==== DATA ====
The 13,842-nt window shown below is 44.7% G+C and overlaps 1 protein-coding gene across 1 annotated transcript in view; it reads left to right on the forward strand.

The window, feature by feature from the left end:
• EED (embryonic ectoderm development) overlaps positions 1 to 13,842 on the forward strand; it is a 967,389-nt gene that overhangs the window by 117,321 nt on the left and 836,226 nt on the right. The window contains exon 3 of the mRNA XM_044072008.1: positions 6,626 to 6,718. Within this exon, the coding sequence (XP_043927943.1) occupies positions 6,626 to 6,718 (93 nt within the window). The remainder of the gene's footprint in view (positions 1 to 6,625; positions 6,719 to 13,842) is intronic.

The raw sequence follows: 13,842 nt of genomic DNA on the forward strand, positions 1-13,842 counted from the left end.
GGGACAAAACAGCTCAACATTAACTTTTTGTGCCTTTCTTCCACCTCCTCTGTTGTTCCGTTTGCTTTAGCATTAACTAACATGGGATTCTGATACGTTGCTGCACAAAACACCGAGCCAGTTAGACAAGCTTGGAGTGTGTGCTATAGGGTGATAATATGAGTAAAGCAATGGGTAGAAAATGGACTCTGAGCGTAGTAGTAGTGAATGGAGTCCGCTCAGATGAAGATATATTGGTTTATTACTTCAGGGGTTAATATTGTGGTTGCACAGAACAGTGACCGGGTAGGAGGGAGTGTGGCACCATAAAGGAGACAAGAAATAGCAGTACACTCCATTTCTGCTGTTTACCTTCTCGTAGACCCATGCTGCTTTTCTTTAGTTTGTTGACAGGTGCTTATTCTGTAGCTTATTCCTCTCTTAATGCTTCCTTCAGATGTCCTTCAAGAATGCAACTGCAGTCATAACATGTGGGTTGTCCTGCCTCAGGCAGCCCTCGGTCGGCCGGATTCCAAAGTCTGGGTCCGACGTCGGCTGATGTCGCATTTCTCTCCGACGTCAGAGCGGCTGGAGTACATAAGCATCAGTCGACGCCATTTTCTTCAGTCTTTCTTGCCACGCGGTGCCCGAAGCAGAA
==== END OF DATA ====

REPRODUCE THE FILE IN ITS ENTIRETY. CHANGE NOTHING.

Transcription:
The 13,842-nt window shown below is 44.7% G+C and overlaps 1 protein-coding gene across 1 annotated transcript in view; it reads left to right on the forward strand.

The window, feature by feature from the left end:
• EED (embryonic ectoderm development) overlaps positions 1 to 13,842 on the forward strand; it is a 967,389-nt gene that overhangs the window by 117,321 nt on the left and 836,226 nt on the right. The window contains exon 3 of the mRNA XM_044072008.1: positions 6,626 to 6,718. Within this exon, the coding sequence (XP_043927943.1) occupies positions 6,626 to 6,718 (93 nt within the window). The remainder of the gene's footprint in view (positions 1 to 6,625; positions 6,719 to 13,842) is intronic.

The raw sequence follows: 13,842 nt of genomic DNA on the forward strand, positions 1-13,842 counted from the left end.
GGGACAAAACAGCTCAACATTAACTTTTTGTGCCTTTCTTCCACCTCCTCTGTTGTTCCGTTTGCTTTAGCATTAACTAACATGGGATTCTGATACGTTGCTGCACAAAACACCGAGCCAGTTAGACAAGCTTGGAGTGTGTGCTATAGGGTGATAATATGAGTAAAGCAATGGGTAGAAAATGGACTCTGAGCGTAGTAGTAGTGAATGGAGTCCGCTCAGATGAAGATATATTGGTTTATTACTTCAGGGGTTAATATTGTGGTTGCACAGAACAGTGACCGGGTAGGAGGGAGTGTGGCACCATAAAGGAGACAAGAAATAGCAGTACACTCCATTTCTGCTGTTTACCTTCTCGTAGACCCATGCTGCTTTTCTTTAGTTTGTTGACAGGTGCTTATTCTGTAGCTTATTCCTCTCTTAATGCTTCCTTCAGATGTCCTTCAAGAATGCAACTGCAGTCATAACATGTGGGTTGTCCTGCCTCAGGCAGCCCTCGGTCGGCCGGATTCCAAAGTCTGGGTCCGACGTCGGCTGATGTCGCATTTCTCTCCGACGTCAGAGCGGCTGGAGTACATAAGCATCAGTCGACGCCATTTTCTTCAGTCTTTCTTGCCACGCGGTGCCCGAAGCAGAA